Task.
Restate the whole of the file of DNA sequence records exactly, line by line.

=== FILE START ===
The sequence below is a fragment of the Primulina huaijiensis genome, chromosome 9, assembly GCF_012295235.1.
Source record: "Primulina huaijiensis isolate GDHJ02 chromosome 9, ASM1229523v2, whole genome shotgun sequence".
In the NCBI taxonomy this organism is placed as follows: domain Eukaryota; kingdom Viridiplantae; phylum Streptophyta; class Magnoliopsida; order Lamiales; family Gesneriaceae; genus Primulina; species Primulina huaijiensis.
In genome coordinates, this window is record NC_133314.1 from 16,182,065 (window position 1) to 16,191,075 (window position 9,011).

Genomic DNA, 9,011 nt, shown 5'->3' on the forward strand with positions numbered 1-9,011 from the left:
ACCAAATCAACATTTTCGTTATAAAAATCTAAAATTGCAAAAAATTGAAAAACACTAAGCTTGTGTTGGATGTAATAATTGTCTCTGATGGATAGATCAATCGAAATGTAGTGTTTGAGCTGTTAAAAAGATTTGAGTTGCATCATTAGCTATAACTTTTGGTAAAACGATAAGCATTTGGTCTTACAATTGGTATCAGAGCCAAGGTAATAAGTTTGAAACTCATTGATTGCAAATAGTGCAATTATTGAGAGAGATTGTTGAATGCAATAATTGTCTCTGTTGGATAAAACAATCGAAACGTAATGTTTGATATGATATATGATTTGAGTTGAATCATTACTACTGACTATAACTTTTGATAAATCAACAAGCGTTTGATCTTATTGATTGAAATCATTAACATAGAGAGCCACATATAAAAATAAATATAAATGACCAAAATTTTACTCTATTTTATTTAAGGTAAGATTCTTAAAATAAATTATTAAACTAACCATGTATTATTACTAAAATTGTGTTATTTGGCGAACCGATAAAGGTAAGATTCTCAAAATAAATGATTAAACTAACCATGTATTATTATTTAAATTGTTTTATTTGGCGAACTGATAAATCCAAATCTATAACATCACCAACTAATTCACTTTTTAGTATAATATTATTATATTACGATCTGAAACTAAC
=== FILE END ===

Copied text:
The sequence below is a fragment of the Primulina huaijiensis genome, chromosome 9, assembly GCF_012295235.1.
Source record: "Primulina huaijiensis isolate GDHJ02 chromosome 9, ASM1229523v2, whole genome shotgun sequence".
In the NCBI taxonomy this organism is placed as follows: domain Eukaryota; kingdom Viridiplantae; phylum Streptophyta; class Magnoliopsida; order Lamiales; family Gesneriaceae; genus Primulina; species Primulina huaijiensis.
In genome coordinates, this window is record NC_133314.1 from 16,182,065 (window position 1) to 16,191,075 (window position 9,011).

Genomic DNA, 9,011 nt, shown 5'->3' on the forward strand with positions numbered 1-9,011 from the left:
ACCAAATCAACATTTTCGTTATAAAAATCTAAAATTGCAAAAAATTGAAAAACACTAAGCTTGTGTTGGATGTAATAATTGTCTCTGATGGATAGATCAATCGAAATGTAGTGTTTGAGCTGTTAAAAAGATTTGAGTTGCATCATTAGCTATAACTTTTGGTAAAACGATAAGCATTTGGTCTTACAATTGGTATCAGAGCCAAGGTAATAAGTTTGAAACTCATTGATTGCAAATAGTGCAATTATTGAGAGAGATTGTTGAATGCAATAATTGTCTCTGTTGGATAAAACAATCGAAACGTAATGTTTGATATGATATATGATTTGAGTTGAATCATTACTACTGACTATAACTTTTGATAAATCAACAAGCGTTTGATCTTATTGATTGAAATCATTAACATAGAGAGCCACATATAAAAATAAATATAAATGACCAAAATTTTACTCTATTTTATTTAAGGTAAGATTCTTAAAATAAATTATTAAACTAACCATGTATTATTACTAAAATTGTGTTATTTGGCGAACCGATAAAGGTAAGATTCTCAAAATAAATGATTAAACTAACCATGTATTATTATTTAAATTGTTTTATTTGGCGAACTGATAAATCCAAATCTATAACATCACCAACTAATTCACTTTTTAGTATAATATTATTATATTACGATCTGAAACTAAC